Those aged 25-34 with a bachelor's degree had a median income of $30,689 -- or $15 an hour. With a post-bachelor degree, median income rose to $32,365. (For all British Columbians with a post-bachelor degree, median income was $46,138.)

Schools need bums in seats

What's more, everyone else is encouraging students to get as much education as possible. The post-secondary system employs scores of thousands of people, many with advanced degrees and good salaries. They have an enormous stake in high enrollments and extended schooling. Not long ago you could get a pretty good job with a one-year certificate in tourism; now Royal Roads University offers a Master's degree in the subject.

Whatever this may do for the careers of students, it certainly sustains the careers of faculty and administrators. If they can invent an enticing new program, Victoria will approve it, students will pay to enroll, and more faculty will get jobs.

And it makes life easier for employers: If they keep raising the academic requirements for a particular job, they have fewer résumés to read and less to pay those they eventually hire. After all, the more B.A.s, the lower the value of a B.A. and the higher that of a Master's or Ph.D. So untold thousands are paying for academic qualifications that may have no bearing on the jobs they eventually get.

Diminishing returns on a degree

Worse yet, from the students' point of view, is that graduates' incomes are falling. A B.A. in 2000 got you a median income of $33,950, over $3,000 more than in 2005.

The same is true of post-graduate degrees. In 2000, such degrees brought their holders a median income of $35,861 compared to just $32,365 five years later.

If the 2011 census shows this trend continuing, students and their families will have to do some serious thinking. A high-school grad who goes on to post-secondary is forgoing about $100,000 in income (at the rate of $12 an hour) over four years. Assume this student also borrows $27,000 for tuition and other expenses. Repayment would take over four years of the student's entire salary at $30,689... and longer if the student ended up being paid below the median.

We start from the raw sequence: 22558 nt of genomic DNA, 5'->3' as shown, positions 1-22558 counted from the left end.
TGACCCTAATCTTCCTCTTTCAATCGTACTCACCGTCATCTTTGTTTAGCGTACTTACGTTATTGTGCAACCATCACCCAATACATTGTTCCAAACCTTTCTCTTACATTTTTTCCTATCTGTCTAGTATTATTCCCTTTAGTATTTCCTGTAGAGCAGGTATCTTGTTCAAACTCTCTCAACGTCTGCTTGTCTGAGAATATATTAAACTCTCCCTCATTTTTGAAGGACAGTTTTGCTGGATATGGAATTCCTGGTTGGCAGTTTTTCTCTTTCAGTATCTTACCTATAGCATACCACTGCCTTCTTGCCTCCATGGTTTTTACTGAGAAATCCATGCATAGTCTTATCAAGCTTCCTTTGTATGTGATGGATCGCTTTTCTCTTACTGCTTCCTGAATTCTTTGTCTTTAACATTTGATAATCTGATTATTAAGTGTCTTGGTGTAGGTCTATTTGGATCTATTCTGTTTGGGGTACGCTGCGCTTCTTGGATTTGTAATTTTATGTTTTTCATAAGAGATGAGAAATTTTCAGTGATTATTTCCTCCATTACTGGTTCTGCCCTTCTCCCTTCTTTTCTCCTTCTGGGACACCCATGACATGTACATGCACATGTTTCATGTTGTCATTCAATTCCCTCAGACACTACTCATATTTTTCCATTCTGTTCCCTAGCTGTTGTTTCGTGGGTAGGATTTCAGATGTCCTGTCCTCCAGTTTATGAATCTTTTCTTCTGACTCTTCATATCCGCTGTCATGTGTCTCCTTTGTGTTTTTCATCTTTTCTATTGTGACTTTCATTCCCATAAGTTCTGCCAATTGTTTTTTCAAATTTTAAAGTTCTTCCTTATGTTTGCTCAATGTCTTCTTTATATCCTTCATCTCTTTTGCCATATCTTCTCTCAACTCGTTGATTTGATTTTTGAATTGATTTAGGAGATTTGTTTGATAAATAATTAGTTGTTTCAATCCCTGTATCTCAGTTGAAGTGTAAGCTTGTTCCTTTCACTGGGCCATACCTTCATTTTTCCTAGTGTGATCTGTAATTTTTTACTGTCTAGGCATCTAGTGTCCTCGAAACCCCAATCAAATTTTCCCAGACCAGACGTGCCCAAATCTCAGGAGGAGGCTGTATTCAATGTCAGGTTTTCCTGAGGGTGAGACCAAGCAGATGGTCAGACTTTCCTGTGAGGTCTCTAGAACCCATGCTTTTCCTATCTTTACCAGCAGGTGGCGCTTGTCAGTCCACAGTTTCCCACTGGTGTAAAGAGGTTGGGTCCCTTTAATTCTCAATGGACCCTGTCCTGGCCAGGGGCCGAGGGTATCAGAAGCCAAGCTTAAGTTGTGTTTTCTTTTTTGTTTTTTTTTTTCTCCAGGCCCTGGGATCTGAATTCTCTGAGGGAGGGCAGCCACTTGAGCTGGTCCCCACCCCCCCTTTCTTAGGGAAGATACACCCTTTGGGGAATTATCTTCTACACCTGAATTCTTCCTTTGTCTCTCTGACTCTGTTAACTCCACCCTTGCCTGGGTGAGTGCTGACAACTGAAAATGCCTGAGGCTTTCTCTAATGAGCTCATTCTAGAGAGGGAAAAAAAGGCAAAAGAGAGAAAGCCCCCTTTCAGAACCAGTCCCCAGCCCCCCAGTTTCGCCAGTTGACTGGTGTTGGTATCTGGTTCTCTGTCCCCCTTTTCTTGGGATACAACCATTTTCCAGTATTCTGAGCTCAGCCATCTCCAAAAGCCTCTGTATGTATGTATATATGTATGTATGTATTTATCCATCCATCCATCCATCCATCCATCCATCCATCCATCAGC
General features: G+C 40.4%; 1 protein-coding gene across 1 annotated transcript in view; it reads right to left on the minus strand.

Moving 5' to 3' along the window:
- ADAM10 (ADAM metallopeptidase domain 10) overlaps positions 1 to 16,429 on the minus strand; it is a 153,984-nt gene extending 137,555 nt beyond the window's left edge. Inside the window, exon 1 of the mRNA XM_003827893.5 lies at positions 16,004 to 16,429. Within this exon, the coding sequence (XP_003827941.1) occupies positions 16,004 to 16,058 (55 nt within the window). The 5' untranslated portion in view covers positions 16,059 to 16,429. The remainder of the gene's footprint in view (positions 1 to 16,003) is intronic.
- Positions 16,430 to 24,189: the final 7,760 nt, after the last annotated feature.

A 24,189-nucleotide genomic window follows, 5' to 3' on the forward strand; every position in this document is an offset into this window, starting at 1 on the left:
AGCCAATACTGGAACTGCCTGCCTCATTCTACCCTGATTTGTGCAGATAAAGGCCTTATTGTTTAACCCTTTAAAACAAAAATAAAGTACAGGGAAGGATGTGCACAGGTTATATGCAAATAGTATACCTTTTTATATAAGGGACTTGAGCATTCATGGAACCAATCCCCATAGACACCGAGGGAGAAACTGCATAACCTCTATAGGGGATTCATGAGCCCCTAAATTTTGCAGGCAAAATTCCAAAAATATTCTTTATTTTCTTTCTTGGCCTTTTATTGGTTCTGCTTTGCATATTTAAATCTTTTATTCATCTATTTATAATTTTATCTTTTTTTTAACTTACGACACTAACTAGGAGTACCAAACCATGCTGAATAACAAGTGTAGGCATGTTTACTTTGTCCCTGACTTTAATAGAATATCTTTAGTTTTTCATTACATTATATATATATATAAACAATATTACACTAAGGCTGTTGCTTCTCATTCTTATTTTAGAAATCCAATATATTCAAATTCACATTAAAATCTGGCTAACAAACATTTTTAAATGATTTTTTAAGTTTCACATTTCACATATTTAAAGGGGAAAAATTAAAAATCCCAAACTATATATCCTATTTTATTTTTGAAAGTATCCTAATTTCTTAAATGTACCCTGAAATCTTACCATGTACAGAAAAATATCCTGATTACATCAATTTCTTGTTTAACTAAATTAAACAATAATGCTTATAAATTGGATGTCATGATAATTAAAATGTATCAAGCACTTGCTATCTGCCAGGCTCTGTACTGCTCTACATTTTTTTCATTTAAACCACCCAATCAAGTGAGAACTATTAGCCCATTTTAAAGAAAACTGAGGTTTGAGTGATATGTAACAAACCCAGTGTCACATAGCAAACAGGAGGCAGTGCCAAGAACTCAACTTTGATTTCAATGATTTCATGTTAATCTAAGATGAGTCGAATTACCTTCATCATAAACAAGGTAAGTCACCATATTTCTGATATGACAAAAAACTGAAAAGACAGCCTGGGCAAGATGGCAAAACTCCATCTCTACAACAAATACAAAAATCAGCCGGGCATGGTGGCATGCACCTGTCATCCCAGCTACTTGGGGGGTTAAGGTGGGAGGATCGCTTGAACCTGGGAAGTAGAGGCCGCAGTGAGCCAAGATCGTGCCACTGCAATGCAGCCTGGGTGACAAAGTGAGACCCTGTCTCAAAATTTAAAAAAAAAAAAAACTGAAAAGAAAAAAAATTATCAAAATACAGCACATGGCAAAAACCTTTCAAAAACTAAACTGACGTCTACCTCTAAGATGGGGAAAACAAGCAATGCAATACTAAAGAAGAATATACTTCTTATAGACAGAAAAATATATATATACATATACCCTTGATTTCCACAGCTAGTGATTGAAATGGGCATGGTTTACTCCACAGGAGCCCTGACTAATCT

Of course, the repayment would take many more years than that. Eventually the graduate might catch up with his or her more affluent classmates. But with ever more graduates being pumped through the system, salaries could fall still further.

In effect, students and graduates are trapped in an arms race. Not that long ago, you could join the Mounties with just Grade 10. High school completion was a rare and respected achievement. Then it became just the admission ticket to post-secondary. Now a B.A. is just the ticket to grad school. We worry about Ph.D.s who drive taxis; before long, that could be the key qualification for such a job.

Re-branding education

The schools are trapped in the same arms race. Remember when Gordon Campbell promoted a lot of B.C. community colleges to "universities"? That was strictly a re-branding exercise, because affluent Asian (and Canadian) families didn't want to send their kids to mere colleges.

The purpose of this arms race is not to advance human knowledge, or to improve the human condition. The vast majority of today's students and faculty have no interest in scholarship or research except as a means to a steady income.

To help them achieve that income, Canadian and American governments since the Second World War have heavily subsidized young people's education. To do so, they had to create a professoriate that in turn needed lots of students to justify its own existence. Uninterested and unqualified students had to be admitted to post-secondary just to fill the professors' classrooms.

Subsidizing business, not students

As post-secondary costs rose, governments shifted an increasing proportion of those costs to the students. The subsidy is now going to employers; they no longer have to train their employees, because taxpayers and students pay for that training in post-secondary. (The employers still get to complain about the quality of their new employees.)

Students, meanwhile, pay for 10 times more of their own education costs than their parents did 40 years ago. And they pay it because the alternative is to live on less in a society with a widening income gap between rich and poor. That is an outcome to be avoided at any cost.

If employers ever decided it would be cheaper to train their employees from scratch, and to disregard academic credentials, our campuses would empty out overnight. Then we'd know that the post-secondary bubble had indeed burst.  [Tyee]